Poetry Explorer- Classic Contemporary Poetry, THE APPROACH OF WINTER, by JULES LAFORGUE

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THE APPROACH OF WINTER, by             Poet's Biography
First Line: Blockade of the senses. Mail steamers from the levant
Last Line: In chorus I will try to give it its note.
Subject(s): Winter

Blockade of the senses! Mail steamers from the Levant! . . .
O downpour of rain! O downpour of night,
O! the wind! . . .
All Hallow's Eve, Christmas, and the New Year,
Oh, in the drizzling, all my chimneys! . . .
Of factories . . .

It is impossible to sit down any more, all the benches are wet;
Believe me, everything is over until next year,
All the benches are wet, the woods are so rusted,
And the horns have so many times sounded your note, your sound of ton and
taine! . . .

Ah! storm clouds flocking here from the shores of the Channel,
You have spoiled us our last Sunday.

It drizzles;
In the wet forest, spider webs
Bend under the drops of water, and it is their ruin.

Plenipotentiary suns from the washing of golden riversands,
From country fairs,
Where are you buried?
This evening a squandered sun lies helpless at the top of the slope,
Lies on the hillside, in the broom, on his cloak.
A sun white as spittle on a barroom floor
Lies in a litter of yellow broom,
The yellow broom-flowers of autumn.
And the horns call him!
May he come back . . .
May he come to himself again!
Tallyho! Tallyho! and the hunting horn at the kill!
O sad anthem, have you ended! . . . And they play the fool! . . .
And he lies there, the sun, like a gland torn out of a neck,
And he shivers, without a friend! . . .

Forward, forward, and the horn at the kill!
It is well-known Winter blowing in;
Oh! the turnings, the bends of the highroads,
And without Little Red Ridinghood making her way! . . .
Oh! their ruts from the wagons of another month,
Ascending like quixotic rails
Towards the patrols of fleeing storm clouds
Which the wind knocks towards the transatlantic sheepfolds!
. . .
Let us hasten, hasten, it is the well-known season, this time,
And the wind, this night, he has made beautiful clouds!
O havoc, O nests, O modest little gardens!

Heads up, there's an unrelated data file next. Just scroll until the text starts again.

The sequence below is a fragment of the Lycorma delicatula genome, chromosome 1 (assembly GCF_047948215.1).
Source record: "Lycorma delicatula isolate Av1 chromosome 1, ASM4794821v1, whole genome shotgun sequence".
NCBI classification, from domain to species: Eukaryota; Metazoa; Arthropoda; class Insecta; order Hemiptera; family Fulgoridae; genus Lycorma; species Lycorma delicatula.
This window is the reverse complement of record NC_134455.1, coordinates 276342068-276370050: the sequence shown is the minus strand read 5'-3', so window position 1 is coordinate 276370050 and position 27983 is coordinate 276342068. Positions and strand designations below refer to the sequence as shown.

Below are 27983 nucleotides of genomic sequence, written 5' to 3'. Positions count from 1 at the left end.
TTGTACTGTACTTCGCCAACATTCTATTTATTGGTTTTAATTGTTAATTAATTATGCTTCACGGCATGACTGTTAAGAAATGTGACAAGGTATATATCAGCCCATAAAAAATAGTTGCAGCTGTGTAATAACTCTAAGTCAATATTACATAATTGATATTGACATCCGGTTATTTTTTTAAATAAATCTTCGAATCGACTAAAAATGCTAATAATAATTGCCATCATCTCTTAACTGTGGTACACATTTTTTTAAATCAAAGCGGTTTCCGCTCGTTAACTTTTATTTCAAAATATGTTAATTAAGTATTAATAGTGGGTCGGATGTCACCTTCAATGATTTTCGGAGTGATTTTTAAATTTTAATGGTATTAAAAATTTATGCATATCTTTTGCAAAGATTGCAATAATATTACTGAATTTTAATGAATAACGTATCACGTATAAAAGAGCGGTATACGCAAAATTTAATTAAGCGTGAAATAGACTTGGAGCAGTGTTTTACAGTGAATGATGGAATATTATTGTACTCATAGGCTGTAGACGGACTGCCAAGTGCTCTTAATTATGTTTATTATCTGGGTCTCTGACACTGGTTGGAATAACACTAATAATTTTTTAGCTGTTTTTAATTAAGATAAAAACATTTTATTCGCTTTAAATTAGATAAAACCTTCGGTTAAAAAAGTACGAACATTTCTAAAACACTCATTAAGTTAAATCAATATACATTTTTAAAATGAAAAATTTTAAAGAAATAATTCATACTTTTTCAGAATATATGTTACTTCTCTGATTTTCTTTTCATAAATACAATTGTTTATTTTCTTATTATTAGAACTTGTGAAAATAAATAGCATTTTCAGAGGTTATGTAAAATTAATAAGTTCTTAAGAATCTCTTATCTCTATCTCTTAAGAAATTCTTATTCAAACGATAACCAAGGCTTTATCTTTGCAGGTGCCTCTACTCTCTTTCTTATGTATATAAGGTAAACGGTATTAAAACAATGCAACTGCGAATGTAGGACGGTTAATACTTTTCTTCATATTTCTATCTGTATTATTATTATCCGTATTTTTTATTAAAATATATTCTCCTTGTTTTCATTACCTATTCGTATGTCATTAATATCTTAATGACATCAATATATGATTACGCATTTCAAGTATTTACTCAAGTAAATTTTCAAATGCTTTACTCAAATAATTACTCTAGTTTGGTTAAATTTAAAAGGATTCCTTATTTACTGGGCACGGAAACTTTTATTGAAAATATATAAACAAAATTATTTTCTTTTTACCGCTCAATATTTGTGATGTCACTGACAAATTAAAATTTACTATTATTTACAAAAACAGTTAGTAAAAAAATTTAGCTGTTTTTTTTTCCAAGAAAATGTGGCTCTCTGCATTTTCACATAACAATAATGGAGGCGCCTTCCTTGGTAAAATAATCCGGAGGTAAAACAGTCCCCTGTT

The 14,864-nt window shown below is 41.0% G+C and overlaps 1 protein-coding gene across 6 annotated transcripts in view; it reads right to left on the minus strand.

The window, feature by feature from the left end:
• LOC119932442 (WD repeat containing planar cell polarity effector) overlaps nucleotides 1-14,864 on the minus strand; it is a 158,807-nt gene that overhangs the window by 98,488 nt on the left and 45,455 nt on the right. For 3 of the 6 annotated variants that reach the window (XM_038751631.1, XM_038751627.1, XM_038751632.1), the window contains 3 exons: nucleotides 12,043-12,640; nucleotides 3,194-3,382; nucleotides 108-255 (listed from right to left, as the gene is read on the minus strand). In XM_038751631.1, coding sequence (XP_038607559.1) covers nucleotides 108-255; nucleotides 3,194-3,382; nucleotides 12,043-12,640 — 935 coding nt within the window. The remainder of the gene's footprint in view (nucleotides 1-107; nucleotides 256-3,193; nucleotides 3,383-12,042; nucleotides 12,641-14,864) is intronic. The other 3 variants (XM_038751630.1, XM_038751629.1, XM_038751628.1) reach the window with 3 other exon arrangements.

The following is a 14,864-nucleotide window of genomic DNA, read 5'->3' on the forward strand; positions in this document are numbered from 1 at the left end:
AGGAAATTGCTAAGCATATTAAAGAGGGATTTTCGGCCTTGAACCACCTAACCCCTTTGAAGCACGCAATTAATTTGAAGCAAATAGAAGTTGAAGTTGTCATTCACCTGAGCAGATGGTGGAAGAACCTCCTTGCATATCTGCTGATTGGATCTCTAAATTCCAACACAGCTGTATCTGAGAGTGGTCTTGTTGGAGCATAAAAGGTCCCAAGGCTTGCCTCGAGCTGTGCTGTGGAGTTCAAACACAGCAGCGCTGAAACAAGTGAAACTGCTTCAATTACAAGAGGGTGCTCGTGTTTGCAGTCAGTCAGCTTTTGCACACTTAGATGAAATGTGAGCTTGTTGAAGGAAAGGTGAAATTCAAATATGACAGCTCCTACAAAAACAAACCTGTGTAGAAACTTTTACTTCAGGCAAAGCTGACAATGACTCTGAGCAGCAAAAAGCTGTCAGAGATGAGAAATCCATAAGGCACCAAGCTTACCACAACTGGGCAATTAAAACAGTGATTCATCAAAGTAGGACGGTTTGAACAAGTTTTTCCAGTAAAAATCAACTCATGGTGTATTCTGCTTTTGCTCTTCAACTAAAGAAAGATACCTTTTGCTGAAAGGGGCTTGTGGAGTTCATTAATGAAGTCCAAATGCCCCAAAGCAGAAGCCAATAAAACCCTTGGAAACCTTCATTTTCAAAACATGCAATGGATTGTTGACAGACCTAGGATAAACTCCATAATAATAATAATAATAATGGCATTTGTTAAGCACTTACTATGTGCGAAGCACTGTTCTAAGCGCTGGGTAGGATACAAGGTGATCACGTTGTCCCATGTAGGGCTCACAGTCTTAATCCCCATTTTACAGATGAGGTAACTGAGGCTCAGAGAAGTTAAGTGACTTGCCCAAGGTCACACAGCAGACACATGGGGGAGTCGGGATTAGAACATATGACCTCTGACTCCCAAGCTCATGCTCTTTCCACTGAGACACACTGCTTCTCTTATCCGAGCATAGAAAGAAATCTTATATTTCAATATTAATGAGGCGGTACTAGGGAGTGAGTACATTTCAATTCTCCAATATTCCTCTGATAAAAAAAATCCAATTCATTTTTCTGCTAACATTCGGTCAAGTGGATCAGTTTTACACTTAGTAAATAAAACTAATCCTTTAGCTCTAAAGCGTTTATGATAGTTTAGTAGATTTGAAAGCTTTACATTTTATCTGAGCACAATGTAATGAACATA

My heart and my drowsiness: o echoes of hatchets! . . .

All these branches still have their green leaves,
The underbrush is now nothing but a dung heap of dead leaves;
Leaves, leaflets, may a fair wind carry you away
In swarms toward the ponds,
Or for the gamekeeper's fire,
Or for the mattresses of ambulances
For soldiers far from France.
It is the season, it is the season, rust overruns the masses,
Rust gnaws in their kilometric spleens
The telegraphic wires on the highroads where no one passes.

The horns, the horns, the horns-melancholic! . . .
Melancholic! . . .
They depart, changing their tone,
Changing their tone and their music,
Your note, your sound of ton and taine and ton! . . .
The horns, the horns, the horns! . . .
Have departed with the north wind.

I cannot leave, this tone: such echoes! . . .
It is the season, it is the season, the grape harvest is over! . . .
Here come the rains with their angel's patience,
The business is over and done with, adieu grape harvests and all the baskets,
All the Watteau baskets of the peasant dances under the chestnut trees,
It is the coughing in high-school dormitories which returns,
It is herb tea without a hearth, far from home,
Pulmonary consumption saddening the neighborhood,
And all the misery concentrated in great cities.

But, woolens, rubber overshoes, pharmacy, dream,
Parted curtains on blaconies high up above the riverbanks
Facing the sea of roofs of the quarters of the city,
Lamps, engravings, tea, petits fours,
Will you not be my only amours! . . .
(Oh! and then, are you versed in, besides the pianos,
The sober and vespertine weekly mystery
Of the sanitation statistics
In the newspapers?)

No, no! it is the season and the planet is curiously quaint!
May the south wind, may the south wind
Ravel out the old shoes which time runs off with!
It is the season, oh rending! it is the season!
Every year, every year,
In chorus I will try to give it its note.

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